Sunday 31st August 1924
"Halfway between the coasts of Wales and Cornwall, near the mouth of the Bristol Channel you will find the weathered remnants of an ancient volcano. Not much remains of the volcano itself, just an irregular basalt ring wall half a mile across, rising twenty to forty feet above the high-tide waves. The wall has breaks to the South and East that allow small boats access into the caldera.
Within the walls you will find the ancient structure known as Splinterton. Originally constructed some five hundred years ago, it was enthusiastically extended and built up layer by layer for three centuries, growing in a riot of archaic styles to an edifice four hundred feet high with turrets and towers bridged, spanned and infilled.
Every part of Splinterton, from the mighty pillars reaching down through the water and bedded in the stone heart of the volcano to the highest crows nest far above is constructed from the same silvery wood, made hard and resilient as stone by constant washing in the mineral-rich waters of the Splinterton caldera.
Splinterton is many generations past the golden age when it commanded the straits leading to the mainland’s capital; many of the greatest palaces of rich merchants have crumbled into the water. Patched and repatched, the exuberant colours of wealth have faded to dusty rose and pale blues amid the grey-brown blanket of time worn down.
And yet the hardy descendants of the ingenious founders of Splinterton are enjoying a minor renaissance. By necessity Splinterton has had to learn, to invent and to cooperate so that it could flourish in an environment that can turn with little warning from benevolent to actively hostile to human habitation.
The engineering underpinning Splinterton is considered to be a minor Wonder of the World; the town is heated and powered from pipes thrust down into the sleeping heart of the volcano on which it was built. Even today at the dawn of the Twentieth Century, it is considered too difficult to be economically viable to reproduce Splintonian engineering with our modern technology.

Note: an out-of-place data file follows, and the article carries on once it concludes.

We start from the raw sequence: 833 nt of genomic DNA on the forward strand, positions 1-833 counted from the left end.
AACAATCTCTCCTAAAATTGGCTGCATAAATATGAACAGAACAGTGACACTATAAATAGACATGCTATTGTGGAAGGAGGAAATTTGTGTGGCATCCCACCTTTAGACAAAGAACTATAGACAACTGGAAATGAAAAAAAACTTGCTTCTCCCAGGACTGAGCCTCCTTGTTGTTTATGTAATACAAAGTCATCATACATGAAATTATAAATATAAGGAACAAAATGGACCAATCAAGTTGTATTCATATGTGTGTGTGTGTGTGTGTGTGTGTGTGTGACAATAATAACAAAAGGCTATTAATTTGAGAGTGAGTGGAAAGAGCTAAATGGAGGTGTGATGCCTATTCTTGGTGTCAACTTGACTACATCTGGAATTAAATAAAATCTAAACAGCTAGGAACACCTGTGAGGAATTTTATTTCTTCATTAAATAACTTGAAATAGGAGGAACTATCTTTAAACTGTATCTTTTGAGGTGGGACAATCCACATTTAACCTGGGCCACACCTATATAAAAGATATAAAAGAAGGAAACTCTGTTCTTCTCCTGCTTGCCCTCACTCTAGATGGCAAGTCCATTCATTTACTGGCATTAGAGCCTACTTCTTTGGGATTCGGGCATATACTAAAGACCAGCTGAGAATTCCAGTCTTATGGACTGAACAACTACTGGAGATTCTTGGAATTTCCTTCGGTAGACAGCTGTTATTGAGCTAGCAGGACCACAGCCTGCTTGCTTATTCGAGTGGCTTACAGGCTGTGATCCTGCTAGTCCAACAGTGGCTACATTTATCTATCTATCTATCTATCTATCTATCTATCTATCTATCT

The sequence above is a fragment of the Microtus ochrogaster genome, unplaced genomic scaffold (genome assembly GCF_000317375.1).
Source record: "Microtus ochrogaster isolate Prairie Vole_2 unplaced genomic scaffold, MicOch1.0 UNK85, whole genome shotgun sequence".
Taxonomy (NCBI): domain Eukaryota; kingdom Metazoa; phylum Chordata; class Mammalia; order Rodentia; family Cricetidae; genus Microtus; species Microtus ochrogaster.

The robust self-sufficiency of Splintonians has become a fashionable affectation for wealthy and idealistic Mainlanders, and there is a small but persistent traffic in fashionable pilgrims travelling to the town, for sabbaticals, or for a qualifying “Life Experience” before attending a Mainland University.
Splinterton is a unique tourist destination with a wealth of truly remarkable culinary experiences to enjoy."
Basil Foagues, “The Young Traveller’s Gazetteer, Curiosities of Britain’s Coastal Territories”
Splinterton creaked in the sun, its silver-grey wood cracked and baking in the heat. On the promenade walkers in tawdry Sunday finery stroll arm in arm. Some leant on the parapet with their backs to the rising jumble of tenements, watching heavy oily waves far below gently washing against the ancient trees that formed the foundation and skeleton of the town.
At the centre of Splinterton Minnie sat in front of her ancient telephone exchange. Her hands flew from plug to plug as she connected callers across the the town. The shining ebony plugboard gleamed from the loving care with which she polished it every day, inspecting every cord for chafed fabric covering or a perished rubber insulator around the brass plug.
Minnie hoarded the town’s memories; she knew every secret and every scandal, every birth, adversity, triumph and death. She sat in the shadows, providing a humble yet indispensable service. Her true age was known only to her, but there were none within the town who had heard of a time before Minerva Eccles.
Far above Minnie, the day’s fire watcher wrapped both her arms around the central mast of the crow’s nest lookout tower. She peered queasily over the low railings down to the jumbled roofs of the town a hundred feet below. Nikki was fourteen years old, and this was the first day of three months of civic duties. She hoped that tomorrow she would be assigned something a little closer to the town’s decks.